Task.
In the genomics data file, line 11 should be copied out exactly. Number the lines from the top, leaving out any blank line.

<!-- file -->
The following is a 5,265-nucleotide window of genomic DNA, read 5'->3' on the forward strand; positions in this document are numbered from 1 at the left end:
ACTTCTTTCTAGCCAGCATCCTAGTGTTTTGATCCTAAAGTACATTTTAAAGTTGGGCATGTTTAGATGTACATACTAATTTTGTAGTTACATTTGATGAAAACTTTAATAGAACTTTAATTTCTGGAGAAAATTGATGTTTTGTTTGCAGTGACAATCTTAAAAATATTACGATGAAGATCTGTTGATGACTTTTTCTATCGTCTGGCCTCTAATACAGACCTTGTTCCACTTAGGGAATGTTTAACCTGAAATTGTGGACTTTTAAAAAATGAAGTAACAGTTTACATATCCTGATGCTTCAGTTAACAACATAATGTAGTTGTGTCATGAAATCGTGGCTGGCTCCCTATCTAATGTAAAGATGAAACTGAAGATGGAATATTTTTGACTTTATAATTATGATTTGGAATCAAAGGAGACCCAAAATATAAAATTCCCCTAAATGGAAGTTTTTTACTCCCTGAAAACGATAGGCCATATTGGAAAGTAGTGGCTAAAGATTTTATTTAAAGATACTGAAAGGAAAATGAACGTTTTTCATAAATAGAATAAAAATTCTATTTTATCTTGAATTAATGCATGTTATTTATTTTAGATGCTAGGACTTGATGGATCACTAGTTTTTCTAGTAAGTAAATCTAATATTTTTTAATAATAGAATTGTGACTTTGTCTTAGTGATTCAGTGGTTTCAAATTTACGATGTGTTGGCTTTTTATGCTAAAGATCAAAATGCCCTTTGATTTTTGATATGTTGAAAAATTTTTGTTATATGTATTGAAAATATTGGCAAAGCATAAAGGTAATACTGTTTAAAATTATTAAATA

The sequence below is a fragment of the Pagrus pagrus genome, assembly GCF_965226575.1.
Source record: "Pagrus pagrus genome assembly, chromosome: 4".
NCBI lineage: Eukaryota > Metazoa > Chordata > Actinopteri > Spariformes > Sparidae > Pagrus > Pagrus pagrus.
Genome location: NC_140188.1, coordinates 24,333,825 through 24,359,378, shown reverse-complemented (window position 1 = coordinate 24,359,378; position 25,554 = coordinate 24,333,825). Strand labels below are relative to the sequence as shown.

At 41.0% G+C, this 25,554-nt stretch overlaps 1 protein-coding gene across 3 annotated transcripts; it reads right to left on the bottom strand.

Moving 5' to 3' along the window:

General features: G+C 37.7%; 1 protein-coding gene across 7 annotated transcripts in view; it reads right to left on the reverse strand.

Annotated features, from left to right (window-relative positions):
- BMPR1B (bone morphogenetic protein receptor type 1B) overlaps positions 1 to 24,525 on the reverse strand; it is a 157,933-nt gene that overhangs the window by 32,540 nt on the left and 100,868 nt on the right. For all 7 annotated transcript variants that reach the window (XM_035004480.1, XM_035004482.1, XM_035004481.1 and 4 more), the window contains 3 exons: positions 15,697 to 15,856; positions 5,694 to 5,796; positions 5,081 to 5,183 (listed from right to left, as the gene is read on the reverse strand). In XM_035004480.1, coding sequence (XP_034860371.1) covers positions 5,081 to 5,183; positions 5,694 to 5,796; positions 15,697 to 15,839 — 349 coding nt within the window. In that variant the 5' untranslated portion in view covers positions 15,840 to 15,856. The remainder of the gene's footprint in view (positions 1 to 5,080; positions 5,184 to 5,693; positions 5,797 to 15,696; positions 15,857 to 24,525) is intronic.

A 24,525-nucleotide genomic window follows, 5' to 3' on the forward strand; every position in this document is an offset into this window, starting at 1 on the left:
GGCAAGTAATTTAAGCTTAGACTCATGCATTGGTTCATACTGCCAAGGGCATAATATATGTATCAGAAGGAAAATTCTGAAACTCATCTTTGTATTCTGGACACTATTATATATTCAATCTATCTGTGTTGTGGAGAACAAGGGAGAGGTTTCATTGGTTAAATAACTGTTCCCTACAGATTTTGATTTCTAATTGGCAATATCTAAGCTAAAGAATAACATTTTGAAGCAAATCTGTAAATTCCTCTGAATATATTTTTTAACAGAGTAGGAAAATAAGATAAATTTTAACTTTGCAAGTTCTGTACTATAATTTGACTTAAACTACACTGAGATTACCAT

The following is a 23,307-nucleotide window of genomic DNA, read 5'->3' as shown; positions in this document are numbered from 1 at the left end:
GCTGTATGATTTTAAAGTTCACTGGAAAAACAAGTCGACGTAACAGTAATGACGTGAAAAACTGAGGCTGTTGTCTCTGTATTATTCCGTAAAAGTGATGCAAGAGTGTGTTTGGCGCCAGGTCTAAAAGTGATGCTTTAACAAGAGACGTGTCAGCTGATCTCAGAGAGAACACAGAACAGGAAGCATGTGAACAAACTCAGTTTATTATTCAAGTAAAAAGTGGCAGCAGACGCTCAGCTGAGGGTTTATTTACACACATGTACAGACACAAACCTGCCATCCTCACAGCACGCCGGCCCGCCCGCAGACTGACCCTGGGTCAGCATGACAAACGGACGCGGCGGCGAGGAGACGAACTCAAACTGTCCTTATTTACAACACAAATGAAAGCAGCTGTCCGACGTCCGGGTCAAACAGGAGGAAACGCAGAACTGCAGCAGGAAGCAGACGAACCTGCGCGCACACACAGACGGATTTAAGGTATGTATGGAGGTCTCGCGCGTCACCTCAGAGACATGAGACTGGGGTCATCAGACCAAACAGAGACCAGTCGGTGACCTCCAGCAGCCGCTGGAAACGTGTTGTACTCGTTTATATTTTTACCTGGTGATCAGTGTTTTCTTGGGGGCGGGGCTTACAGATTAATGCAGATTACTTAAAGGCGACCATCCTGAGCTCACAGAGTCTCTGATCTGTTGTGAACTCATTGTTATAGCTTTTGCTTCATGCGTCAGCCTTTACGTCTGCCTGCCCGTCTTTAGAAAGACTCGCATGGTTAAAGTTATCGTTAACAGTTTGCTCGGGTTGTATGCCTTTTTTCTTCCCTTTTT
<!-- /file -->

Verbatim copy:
- BMPR1B (bone morphogenetic protein receptor type 1B) overlaps positions 1 to 24,525 on the reverse strand; it is a 157,933-nt gene that overhangs the window by 32,540 nt on the left and 100,868 nt on the right. For all 7 annotated transcript variants that reach the window (XM_035004480.1, XM_035004482.1, XM_035004481.1 and 4 more), the window contains 3 exons: positions 15,697 to 15,856; positions 5,694 to 5,796; positions 5,081 to 5,183 (listed from right to left, as the gene is read on the reverse strand). In XM_035004480.1, coding sequence (XP_034860371.1) covers positions 5,081 to 5,183; positions 5,694 to 5,796; positions 15,697 to 15,839 — 349 coding nt within the window. In that variant the 5' untranslated portion in view covers positions 15,840 to 15,856. The remainder of the gene's footprint in view (positions 1 to 5,080; positions 5,184 to 5,693; positions 5,797 to 15,696; positions 15,857 to 24,525) is intronic.